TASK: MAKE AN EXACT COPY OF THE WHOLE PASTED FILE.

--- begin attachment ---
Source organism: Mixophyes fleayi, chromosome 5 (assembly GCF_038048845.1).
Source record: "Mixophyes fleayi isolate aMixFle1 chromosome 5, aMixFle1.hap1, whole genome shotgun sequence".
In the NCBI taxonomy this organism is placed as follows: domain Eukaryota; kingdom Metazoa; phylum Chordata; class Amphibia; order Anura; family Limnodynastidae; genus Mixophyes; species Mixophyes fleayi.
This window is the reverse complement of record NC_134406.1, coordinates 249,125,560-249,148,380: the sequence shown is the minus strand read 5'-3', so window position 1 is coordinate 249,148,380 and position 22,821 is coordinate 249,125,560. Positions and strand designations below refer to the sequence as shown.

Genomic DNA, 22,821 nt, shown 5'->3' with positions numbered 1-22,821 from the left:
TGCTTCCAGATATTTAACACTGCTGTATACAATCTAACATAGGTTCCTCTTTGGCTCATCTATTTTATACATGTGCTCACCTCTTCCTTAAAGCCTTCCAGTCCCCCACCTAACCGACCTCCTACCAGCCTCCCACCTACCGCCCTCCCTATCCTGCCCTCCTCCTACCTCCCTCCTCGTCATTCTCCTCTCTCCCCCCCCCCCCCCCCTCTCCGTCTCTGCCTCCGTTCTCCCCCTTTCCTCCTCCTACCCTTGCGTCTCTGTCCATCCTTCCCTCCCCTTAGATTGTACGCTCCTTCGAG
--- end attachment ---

Source organism: Mixophyes fleayi, chromosome 5 (assembly GCF_038048845.1).
Source record: "Mixophyes fleayi isolate aMixFle1 chromosome 5, aMixFle1.hap1, whole genome shotgun sequence".
In the NCBI taxonomy this organism is placed as follows: domain Eukaryota; kingdom Metazoa; phylum Chordata; class Amphibia; order Anura; family Limnodynastidae; genus Mixophyes; species Mixophyes fleayi.
This window is the reverse complement of record NC_134406.1, coordinates 249,125,560-249,148,380: the sequence shown is the minus strand read 5'-3', so window position 1 is coordinate 249,148,380 and position 22,821 is coordinate 249,125,560. Positions and strand designations below refer to the sequence as shown.

Genomic DNA, 22,821 nt, shown 5'->3' with positions numbered 1-22,821 from the left:
TGCTTCCAGATATTTAACACTGCTGTATACAATCTAACATAGGTTCCTCTTTGGCTCATCTATTTTATACATGTGCTCACCTCTTCCTTAAAGCCTTCCAGTCCCCCACCTAACCGACCTCCTACCAGCCTCCCACCTACCGCCCTCCCTATCCTGCCCTCCTCCTACCTCCCTCCTCGTCATTCTCCTCTCTCCCCCCCCCCCCCCCCTCTCCGTCTCTGCCTCCGTTCTCCCCCTTTCCTCCTCCTACCCTTGCGTCTCTGTCCATCCTTCCCTCCCCTTAGATTGTACGCTCCTTCGAG